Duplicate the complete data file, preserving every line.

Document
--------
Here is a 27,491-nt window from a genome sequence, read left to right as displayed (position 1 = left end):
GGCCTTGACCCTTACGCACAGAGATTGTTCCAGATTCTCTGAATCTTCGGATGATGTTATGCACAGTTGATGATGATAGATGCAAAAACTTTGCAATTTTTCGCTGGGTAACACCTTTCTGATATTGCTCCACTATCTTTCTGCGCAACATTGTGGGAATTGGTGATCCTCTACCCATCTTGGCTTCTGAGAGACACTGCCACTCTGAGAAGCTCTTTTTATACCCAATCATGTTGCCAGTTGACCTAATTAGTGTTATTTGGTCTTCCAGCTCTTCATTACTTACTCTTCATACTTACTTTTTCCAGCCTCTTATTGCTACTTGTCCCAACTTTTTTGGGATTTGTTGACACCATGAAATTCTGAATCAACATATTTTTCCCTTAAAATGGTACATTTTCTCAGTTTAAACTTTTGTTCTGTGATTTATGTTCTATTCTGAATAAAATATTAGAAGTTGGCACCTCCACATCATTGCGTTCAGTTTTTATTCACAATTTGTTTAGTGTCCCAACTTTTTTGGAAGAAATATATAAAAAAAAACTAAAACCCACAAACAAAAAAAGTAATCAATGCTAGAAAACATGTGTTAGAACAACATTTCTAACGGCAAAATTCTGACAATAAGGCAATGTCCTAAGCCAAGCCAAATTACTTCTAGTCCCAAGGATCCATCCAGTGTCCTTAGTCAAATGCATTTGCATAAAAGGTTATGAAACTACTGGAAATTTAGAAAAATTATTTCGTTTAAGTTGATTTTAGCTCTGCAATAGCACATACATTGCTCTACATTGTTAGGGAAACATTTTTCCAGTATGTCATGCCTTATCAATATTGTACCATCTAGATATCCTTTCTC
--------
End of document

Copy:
Here is a 27,491-nt window from a genome sequence, read left to right as displayed (position 1 = left end):
GGCCTTGACCCTTACGCACAGAGATTGTTCCAGATTCTCTGAATCTTCGGATGATGTTATGCACAGTTGATGATGATAGATGCAAAAACTTTGCAATTTTTCGCTGGGTAACACCTTTCTGATATTGCTCCACTATCTTTCTGCGCAACATTGTGGGAATTGGTGATCCTCTACCCATCTTGGCTTCTGAGAGACACTGCCACTCTGAGAAGCTCTTTTTATACCCAATCATGTTGCCAGTTGACCTAATTAGTGTTATTTGGTCTTCCAGCTCTTCATTACTTACTCTTCATACTTACTTTTTCCAGCCTCTTATTGCTACTTGTCCCAACTTTTTTGGGATTTGTTGACACCATGAAATTCTGAATCAACATATTTTTCCCTTAAAATGGTACATTTTCTCAGTTTAAACTTTTGTTCTGTGATTTATGTTCTATTCTGAATAAAATATTAGAAGTTGGCACCTCCACATCATTGCGTTCAGTTTTTATTCACAATTTGTTTAGTGTCCCAACTTTTTTGGAAGAAATATATAAAAAAAAACTAAAACCCACAAACAAAAAAAGTAATCAATGCTAGAAAACATGTGTTAGAACAACATTTCTAACGGCAAAATTCTGACAATAAGGCAATGTCCTAAGCCAAGCCAAATTACTTCTAGTCCCAAGGATCCATCCAGTGTCCTTAGTCAAATGCATTTGCATAAAAGGTTATGAAACTACTGGAAATTTAGAAAAATTATTTCGTTTAAGTTGATTTTAGCTCTGCAATAGCACATACATTGCTCTACATTGTTAGGGAAACATTTTTCCAGTATGTCATGCCTTATCAATATTGTACCATCTAGATATCCTTTCTC